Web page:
Sleeping Car Porters
Carol Y. Reeves
The International Brotherhood of Sleeping Car Porters was the first African American Labor Union chartered by the American Federation of Labor. Pullman porters were men who George Pullman hired to work on railroads as porters on sleeping cars. After the American Civil War, Mr. Pullman found former slaves to work on his sleeper cars. Mr. Pullman was inspired to design better railcars for passengers that had sleeper berths for the passengers after he slept all night in his seat on a train trip from Buffalo to Westfield, NY. The Pullman Company was one of the largest employers of African Americans in the 1920s and 1930s. During a time when racial prejudice was significant, being employed as a Pullman Porter was one of the best jobs an African American could have; however, the pay was very low. The Pullman Company also offered financial support for black churches, newspapers, and other organizations.
According to Valien (1940), “The history of attempts to organize the Pullman porters can be divided into four periods.” In 1912, the period of petitions which was the first period began. The porters depended on signed petitions in order to get wage increases and other demands taken into account. The second period started in 1925, which was the period of independent unionism. During this time the Brotherhood of Sleeping Car Porters became an independent union. The third period was called the period of probation which began in 1929. The Brotherhood of Sleeping Car Porters became affiliated with the American Federation of Labor as Federal Locals. The final period was the coming of age period. This was during 1936 when the American Federation of Labor gave the Brotherhood an international charter.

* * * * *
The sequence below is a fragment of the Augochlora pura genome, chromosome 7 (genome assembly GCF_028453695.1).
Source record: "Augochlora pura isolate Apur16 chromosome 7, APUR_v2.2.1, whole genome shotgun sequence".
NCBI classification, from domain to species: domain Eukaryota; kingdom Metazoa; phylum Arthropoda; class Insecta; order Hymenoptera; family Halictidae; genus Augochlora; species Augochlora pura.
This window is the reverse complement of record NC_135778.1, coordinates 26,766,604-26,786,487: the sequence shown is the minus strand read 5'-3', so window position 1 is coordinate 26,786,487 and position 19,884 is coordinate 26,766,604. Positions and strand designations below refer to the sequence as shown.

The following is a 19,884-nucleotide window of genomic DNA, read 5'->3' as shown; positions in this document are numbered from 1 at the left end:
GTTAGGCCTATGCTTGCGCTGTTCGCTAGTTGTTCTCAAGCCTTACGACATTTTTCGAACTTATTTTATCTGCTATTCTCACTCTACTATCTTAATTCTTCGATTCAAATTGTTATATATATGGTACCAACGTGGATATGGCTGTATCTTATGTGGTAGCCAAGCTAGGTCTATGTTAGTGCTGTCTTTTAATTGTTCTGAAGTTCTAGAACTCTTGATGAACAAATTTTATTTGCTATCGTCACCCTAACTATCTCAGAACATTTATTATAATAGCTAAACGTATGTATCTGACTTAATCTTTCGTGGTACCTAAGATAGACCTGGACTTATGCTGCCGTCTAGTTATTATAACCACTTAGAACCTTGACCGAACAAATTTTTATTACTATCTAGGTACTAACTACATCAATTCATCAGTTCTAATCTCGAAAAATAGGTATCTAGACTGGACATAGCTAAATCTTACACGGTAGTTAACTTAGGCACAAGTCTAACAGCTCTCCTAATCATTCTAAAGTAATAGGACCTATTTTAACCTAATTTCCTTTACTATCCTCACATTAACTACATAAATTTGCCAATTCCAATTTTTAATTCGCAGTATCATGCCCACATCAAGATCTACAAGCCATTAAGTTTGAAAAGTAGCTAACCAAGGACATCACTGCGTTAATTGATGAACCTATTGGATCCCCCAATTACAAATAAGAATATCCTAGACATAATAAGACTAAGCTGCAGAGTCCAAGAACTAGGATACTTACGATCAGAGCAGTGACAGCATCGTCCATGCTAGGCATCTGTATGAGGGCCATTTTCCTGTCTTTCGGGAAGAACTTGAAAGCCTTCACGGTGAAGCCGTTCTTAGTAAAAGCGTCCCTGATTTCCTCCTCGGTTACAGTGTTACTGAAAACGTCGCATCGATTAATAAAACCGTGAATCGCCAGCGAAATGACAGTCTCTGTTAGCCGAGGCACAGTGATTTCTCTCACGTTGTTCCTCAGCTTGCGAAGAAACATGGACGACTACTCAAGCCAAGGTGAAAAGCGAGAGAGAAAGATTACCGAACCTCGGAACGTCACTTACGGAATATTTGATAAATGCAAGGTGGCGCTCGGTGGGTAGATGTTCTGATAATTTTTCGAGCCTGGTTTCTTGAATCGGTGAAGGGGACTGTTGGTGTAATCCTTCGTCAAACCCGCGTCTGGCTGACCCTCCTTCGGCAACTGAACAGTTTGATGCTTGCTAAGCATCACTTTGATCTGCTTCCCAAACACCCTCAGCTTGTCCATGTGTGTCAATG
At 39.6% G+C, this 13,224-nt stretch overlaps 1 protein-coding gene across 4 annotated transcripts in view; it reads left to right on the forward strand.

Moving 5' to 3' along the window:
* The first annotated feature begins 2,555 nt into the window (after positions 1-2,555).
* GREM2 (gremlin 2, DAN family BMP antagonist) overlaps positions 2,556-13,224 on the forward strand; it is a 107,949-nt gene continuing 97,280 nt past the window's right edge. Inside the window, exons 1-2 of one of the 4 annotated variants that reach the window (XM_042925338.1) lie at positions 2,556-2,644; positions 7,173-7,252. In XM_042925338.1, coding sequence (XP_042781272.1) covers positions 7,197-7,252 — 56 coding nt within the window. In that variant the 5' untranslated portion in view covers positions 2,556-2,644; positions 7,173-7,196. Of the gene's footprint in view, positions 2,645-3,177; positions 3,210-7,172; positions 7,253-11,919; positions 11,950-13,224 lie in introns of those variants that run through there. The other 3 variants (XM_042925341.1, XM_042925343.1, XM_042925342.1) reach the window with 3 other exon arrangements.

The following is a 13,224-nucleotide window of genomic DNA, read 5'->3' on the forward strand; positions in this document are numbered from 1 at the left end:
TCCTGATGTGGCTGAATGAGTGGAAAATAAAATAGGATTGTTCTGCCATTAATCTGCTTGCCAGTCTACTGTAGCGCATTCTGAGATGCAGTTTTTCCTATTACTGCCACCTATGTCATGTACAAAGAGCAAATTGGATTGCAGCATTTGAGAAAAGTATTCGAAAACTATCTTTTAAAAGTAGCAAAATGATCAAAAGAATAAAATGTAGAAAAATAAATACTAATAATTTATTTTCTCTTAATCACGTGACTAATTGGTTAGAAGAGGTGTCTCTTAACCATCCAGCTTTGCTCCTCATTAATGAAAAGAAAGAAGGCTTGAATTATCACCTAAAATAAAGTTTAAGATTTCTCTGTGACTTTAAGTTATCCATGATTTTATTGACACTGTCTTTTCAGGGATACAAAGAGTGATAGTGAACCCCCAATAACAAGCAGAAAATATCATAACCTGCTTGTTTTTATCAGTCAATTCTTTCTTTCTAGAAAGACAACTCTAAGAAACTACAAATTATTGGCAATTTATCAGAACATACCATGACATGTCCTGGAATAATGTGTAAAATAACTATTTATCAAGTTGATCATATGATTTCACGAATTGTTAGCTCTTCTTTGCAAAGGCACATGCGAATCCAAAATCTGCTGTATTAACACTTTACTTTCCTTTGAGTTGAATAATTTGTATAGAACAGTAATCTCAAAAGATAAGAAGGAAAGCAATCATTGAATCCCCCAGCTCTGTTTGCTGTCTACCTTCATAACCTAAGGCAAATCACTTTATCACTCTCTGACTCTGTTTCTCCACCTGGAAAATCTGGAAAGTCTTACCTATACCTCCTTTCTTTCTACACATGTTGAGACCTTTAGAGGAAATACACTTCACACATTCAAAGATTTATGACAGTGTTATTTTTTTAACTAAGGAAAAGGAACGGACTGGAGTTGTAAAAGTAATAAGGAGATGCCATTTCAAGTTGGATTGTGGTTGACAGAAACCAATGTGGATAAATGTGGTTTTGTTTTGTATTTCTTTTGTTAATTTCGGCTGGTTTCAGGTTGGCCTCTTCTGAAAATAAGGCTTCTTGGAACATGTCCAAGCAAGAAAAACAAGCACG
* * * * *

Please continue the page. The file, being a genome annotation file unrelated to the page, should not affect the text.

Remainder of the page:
According to McWatt (as cited in Minnesota History, 1977, pp. 202-216), “Pullman standardized the size of his railcars and had created elegant interior of black walnut...
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